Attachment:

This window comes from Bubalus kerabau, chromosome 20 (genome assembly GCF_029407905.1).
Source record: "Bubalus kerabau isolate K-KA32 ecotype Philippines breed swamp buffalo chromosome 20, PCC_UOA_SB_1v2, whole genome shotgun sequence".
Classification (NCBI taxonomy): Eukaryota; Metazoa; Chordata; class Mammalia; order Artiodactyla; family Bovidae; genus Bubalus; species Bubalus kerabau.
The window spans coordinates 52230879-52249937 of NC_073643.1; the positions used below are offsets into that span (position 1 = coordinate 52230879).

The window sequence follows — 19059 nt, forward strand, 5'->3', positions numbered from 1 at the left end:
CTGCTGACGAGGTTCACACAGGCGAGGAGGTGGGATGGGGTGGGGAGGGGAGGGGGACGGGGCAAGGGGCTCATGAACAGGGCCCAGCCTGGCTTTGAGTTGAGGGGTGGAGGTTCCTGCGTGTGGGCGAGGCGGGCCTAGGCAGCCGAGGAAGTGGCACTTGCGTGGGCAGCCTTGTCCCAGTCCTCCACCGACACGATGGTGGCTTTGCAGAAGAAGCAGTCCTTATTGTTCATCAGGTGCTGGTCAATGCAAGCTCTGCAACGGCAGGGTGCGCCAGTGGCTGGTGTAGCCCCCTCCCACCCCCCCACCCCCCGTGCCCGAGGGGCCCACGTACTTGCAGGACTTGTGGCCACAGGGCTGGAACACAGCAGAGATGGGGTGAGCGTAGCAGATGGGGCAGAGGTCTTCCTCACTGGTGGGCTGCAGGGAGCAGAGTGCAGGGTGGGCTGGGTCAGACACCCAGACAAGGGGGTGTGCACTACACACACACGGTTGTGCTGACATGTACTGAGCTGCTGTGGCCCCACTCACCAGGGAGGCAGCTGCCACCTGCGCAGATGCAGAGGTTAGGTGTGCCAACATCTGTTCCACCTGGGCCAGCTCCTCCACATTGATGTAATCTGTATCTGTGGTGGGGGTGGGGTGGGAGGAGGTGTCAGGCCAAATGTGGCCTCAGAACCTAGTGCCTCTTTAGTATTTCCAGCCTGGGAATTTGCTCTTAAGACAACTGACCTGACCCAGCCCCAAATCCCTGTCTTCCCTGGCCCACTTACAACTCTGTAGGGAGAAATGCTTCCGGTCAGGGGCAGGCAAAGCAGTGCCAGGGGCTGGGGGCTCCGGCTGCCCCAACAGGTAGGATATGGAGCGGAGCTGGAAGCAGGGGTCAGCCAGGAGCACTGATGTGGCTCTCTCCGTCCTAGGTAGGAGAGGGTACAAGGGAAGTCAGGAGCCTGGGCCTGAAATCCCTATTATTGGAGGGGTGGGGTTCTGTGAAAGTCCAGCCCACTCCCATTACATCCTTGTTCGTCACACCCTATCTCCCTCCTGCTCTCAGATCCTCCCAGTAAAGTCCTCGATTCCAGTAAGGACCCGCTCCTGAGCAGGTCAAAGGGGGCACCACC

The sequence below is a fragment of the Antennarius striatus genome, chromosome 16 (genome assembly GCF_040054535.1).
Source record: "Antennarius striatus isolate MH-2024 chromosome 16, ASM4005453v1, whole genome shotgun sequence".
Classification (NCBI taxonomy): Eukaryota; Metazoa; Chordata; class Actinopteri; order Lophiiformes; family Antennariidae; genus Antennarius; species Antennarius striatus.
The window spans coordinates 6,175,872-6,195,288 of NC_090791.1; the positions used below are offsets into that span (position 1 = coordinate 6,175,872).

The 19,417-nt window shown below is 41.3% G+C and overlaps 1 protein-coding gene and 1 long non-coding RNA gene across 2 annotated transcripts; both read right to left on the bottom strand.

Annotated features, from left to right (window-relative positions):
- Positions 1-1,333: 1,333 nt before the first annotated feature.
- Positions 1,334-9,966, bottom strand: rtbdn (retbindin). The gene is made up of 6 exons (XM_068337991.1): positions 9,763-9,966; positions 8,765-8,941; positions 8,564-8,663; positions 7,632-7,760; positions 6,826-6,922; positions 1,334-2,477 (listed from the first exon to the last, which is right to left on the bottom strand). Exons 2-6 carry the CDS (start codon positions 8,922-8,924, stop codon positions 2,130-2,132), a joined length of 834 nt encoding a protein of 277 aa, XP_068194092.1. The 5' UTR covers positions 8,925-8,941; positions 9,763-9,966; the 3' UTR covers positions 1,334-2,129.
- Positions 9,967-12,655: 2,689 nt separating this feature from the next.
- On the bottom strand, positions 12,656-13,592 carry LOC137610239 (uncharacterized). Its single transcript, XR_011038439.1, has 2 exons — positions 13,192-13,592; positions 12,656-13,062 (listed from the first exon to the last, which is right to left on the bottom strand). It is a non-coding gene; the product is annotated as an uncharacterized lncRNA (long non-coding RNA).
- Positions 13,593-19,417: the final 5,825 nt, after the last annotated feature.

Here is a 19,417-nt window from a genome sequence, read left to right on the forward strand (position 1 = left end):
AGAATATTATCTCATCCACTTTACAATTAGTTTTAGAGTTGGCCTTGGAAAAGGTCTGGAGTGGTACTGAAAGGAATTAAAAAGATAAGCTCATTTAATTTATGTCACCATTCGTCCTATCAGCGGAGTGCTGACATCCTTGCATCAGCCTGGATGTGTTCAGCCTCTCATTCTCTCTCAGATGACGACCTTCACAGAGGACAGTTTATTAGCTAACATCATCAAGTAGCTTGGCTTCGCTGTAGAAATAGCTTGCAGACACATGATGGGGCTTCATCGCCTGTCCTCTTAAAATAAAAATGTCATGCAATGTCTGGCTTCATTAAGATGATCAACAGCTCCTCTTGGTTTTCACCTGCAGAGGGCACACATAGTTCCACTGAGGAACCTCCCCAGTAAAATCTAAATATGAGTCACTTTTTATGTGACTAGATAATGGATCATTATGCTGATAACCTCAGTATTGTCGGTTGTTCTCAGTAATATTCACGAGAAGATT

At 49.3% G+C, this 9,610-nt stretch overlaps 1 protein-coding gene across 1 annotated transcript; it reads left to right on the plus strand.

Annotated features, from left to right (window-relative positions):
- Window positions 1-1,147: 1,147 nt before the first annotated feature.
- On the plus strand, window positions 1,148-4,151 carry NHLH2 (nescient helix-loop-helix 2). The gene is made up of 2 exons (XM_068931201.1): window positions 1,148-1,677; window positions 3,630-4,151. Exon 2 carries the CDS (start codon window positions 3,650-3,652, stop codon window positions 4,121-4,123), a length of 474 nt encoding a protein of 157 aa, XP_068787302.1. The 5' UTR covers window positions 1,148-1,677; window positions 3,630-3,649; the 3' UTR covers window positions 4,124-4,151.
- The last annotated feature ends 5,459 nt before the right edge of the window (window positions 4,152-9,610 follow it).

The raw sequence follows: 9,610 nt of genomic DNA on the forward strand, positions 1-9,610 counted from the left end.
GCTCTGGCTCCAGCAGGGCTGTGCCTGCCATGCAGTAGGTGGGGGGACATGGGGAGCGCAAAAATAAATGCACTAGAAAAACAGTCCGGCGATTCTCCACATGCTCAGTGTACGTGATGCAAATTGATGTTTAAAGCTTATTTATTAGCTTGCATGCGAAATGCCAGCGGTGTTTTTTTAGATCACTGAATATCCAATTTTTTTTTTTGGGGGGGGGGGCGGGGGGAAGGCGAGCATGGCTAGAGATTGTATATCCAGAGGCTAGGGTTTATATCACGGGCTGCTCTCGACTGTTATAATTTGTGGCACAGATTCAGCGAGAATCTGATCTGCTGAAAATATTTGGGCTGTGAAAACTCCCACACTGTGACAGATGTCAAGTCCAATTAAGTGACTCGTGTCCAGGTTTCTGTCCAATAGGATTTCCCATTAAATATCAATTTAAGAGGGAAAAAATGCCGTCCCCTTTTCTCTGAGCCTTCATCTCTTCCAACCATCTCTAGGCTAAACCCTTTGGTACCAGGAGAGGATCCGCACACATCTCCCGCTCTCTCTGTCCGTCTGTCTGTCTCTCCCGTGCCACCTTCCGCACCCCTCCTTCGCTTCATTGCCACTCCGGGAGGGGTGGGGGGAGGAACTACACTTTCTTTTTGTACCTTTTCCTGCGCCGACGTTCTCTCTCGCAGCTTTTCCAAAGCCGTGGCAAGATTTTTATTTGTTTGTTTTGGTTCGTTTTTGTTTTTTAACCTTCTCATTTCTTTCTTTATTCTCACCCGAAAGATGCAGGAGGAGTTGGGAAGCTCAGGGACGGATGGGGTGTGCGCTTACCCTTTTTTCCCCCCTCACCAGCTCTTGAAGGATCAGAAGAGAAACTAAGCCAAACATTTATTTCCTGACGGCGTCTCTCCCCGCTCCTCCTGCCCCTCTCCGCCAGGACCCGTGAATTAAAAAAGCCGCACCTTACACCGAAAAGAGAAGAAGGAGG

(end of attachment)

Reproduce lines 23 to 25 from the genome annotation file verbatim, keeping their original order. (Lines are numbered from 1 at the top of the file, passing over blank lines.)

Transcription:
- On the plus strand, window positions 1,148-4,151 carry NHLH2 (nescient helix-loop-helix 2). The gene is made up of 2 exons (XM_068931201.1): window positions 1,148-1,677; window positions 3,630-4,151. Exon 2 carries the CDS (start codon window positions 3,650-3,652, stop codon window positions 4,121-4,123), a length of 474 nt encoding a protein of 157 aa, XP_068787302.1. The 5' UTR covers window positions 1,148-1,677; window positions 3,630-3,649; the 3' UTR covers window positions 4,124-4,151.
- The last annotated feature ends 5,459 nt before the right edge of the window (window positions 4,152-9,610 follow it).

The raw sequence follows: 9,610 nt of genomic DNA on the forward strand, positions 1-9,610 counted from the left end.